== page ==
A quick comment on the above, before the moment passes ...Renegadenemo wrote: ↑Tue Jul 24, 2018 12:30 amThere was also some curious and (I thought) rather heavy design of the outer skins with inner skins attached that were designed to fit snugly into the gaps in the frame. PDS had a selection of these prototype panels and, whereas the frame was made with great accuracy, the fabricated skin panels were never the snug fit intended due to weld distortion.
Ken's outer skin panels were, indeed, rather heavy. But that's because they were going to do a lot more work. Ken had in mind a very much simplified, 'lightweight', spaceframe design. A ladderframe structure that he termed a Vierendeel Truss. It was around a third of the weight, length-for-length, as the K7 spaceframe. So what the boat gained, weight-wise, with the heavy panels, it lost again with the skimpy frame and it would all even out.
It was all very clever. A quasi-monocoque. The spaceframe was only really there to support the panels - not the other way around, as would normally be the case. Ken saw it as an amalgam of K7 and CN7: a sort of cross-breed structure, employing aluminium-honeycomb-sandwich skin panels made pretty much identically to the way the CN7 car was made.
The trick was that the whole boat would become, in effect, one gigantic shear-panel, and therefore be not only very strong but also very stiff in torsion.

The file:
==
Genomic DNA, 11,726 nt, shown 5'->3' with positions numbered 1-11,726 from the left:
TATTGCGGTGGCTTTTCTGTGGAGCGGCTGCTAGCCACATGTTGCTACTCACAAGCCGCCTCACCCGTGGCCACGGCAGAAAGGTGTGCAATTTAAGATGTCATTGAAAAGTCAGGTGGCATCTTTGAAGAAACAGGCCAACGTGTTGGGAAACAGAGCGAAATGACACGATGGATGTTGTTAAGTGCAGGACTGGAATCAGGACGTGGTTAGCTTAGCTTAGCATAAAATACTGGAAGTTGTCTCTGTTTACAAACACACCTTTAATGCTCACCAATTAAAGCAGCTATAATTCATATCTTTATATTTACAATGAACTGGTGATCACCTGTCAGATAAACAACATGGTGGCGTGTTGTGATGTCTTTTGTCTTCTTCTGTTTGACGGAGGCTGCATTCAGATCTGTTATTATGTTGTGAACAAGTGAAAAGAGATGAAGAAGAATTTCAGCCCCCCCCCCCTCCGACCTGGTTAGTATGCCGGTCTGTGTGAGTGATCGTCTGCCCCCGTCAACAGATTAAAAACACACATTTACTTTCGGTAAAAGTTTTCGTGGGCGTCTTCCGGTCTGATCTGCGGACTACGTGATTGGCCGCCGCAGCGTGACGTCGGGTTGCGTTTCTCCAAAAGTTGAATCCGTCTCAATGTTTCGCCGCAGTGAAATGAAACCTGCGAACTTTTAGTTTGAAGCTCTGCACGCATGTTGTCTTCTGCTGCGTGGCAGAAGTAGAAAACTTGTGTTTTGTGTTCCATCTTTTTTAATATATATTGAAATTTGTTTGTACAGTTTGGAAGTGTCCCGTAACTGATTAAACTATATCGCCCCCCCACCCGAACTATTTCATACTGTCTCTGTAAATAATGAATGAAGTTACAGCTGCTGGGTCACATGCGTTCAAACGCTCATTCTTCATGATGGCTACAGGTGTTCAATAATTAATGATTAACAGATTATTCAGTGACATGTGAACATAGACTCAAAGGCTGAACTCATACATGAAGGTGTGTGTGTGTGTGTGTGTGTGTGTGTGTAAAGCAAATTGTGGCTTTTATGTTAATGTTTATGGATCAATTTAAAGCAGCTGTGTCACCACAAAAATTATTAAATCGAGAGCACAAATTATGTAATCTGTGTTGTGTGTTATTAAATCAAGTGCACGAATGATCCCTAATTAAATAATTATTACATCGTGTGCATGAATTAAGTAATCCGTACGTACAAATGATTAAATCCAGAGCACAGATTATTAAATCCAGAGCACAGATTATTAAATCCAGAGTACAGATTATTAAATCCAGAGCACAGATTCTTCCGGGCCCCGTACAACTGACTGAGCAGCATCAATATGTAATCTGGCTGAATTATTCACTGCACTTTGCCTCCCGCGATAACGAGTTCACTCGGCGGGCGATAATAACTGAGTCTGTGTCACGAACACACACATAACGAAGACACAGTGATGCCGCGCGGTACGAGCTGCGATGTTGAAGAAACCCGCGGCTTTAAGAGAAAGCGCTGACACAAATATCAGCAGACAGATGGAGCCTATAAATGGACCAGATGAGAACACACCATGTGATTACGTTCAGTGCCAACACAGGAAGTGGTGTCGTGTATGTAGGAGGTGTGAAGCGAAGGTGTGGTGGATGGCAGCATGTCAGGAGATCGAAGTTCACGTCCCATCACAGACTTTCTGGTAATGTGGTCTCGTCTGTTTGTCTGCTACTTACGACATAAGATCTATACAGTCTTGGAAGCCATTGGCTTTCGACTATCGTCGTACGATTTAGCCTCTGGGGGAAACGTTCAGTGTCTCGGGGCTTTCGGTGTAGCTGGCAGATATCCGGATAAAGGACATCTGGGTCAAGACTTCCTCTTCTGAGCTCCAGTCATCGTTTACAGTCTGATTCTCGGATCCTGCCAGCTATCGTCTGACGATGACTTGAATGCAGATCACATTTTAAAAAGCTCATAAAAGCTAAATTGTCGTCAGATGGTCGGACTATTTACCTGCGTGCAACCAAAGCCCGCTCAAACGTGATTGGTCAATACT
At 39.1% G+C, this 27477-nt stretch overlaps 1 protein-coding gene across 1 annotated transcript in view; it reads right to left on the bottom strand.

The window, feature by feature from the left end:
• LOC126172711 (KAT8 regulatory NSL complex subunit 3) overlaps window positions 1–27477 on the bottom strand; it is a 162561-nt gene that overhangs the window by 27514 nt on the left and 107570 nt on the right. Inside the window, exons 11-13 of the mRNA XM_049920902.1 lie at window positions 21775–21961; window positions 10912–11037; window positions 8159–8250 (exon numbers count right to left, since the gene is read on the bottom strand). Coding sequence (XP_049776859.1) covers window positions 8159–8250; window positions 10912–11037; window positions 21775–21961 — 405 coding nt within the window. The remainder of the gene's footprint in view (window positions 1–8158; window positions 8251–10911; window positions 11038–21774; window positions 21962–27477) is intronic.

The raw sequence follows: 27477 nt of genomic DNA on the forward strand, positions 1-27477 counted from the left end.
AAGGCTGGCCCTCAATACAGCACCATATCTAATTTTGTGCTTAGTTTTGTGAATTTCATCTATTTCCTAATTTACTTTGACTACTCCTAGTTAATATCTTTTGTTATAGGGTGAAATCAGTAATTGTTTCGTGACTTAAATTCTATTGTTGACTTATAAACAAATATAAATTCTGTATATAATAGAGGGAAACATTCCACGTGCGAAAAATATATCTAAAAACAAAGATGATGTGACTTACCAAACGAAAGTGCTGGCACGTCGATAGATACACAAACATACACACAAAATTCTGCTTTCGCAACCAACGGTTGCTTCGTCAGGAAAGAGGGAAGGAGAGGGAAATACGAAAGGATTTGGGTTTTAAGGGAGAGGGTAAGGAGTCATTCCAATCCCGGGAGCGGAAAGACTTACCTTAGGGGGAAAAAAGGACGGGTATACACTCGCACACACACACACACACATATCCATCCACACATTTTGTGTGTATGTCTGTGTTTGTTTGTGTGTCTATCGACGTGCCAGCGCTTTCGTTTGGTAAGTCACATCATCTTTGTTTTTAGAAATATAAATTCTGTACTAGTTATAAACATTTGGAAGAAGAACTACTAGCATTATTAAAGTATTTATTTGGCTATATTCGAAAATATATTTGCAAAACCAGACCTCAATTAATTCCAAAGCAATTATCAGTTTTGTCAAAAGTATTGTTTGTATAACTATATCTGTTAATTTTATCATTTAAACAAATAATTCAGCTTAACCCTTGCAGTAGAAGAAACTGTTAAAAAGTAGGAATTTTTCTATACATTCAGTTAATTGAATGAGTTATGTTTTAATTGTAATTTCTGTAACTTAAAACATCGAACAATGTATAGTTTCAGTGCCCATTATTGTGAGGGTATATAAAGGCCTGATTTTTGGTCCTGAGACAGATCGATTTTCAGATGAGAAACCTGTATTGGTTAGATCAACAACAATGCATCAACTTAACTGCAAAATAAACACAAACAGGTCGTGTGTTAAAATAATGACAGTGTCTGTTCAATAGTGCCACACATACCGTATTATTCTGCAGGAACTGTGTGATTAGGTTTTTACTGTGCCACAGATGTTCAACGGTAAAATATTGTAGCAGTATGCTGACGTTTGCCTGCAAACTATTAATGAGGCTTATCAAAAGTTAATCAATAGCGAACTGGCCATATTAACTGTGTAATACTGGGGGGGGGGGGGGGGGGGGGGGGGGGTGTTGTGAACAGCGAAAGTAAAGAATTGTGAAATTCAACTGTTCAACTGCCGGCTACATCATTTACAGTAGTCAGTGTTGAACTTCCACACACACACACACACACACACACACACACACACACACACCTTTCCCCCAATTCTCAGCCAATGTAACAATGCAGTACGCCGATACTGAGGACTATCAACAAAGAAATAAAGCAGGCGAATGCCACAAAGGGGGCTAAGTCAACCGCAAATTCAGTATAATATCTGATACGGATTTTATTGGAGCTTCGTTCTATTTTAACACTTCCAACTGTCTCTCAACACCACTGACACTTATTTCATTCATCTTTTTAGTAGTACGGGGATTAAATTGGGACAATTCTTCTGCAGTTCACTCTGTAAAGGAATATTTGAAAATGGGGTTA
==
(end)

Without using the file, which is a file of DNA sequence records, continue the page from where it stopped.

Ken put a huge amount of time into it. That's what a lot of his calcs were related to (mind you, there were never any drawings, just sketches). But like everything else at that time, what started out as an elegantly simple design got more and more complicated as Ken put the detail in to make his 'simple' structure work.
The prototype panels you saw at PDS were test-samples made to Ken's spec by our sponsor, Hexcel Composites, at Duxford near Cambridge - a site with strong associations with the construction of CN7. There were two sandwich-panels each of three different weights - six panels in all: the weight varying as a function of skin-thickness. They were never designed to fit into the spaceframe that was eventually built to Glynne Bowsher's drawings. By the time that spaceframe was on the drawing-board, I had decided to totally abandon Ken's construction method, in the interests of getting something built. I was thoroughly disillusioned by then with Ken's plan.
Several sections of Ken's spaceframe structure were built by BOC Gases at Morden in south London, using the T59 tubing made for us by Accles & Pollock, so that the Hexcel panels could be fixed into them and tested for strength in an impressive rig that had been specially built for us at Southampton University: a massive piece of kit that they christened "Samson". These tests never happened, because - frankly - I'd had enough and just quietly let it die.
What a shame Ken's ideas weren't easier to implement. A whole load of work went in for nothing, basically. One of Ken's requirements was that the spaceframe had to be built to "zero tolerance", so that the sandwich-panels would fit in absolutely snugly and act with maximum efficiency in shear. It was, of course, utterly impossible to achieve zero tolerance in the fabrication of such a large spaceframe - and everyone involved, except Ken, knew it.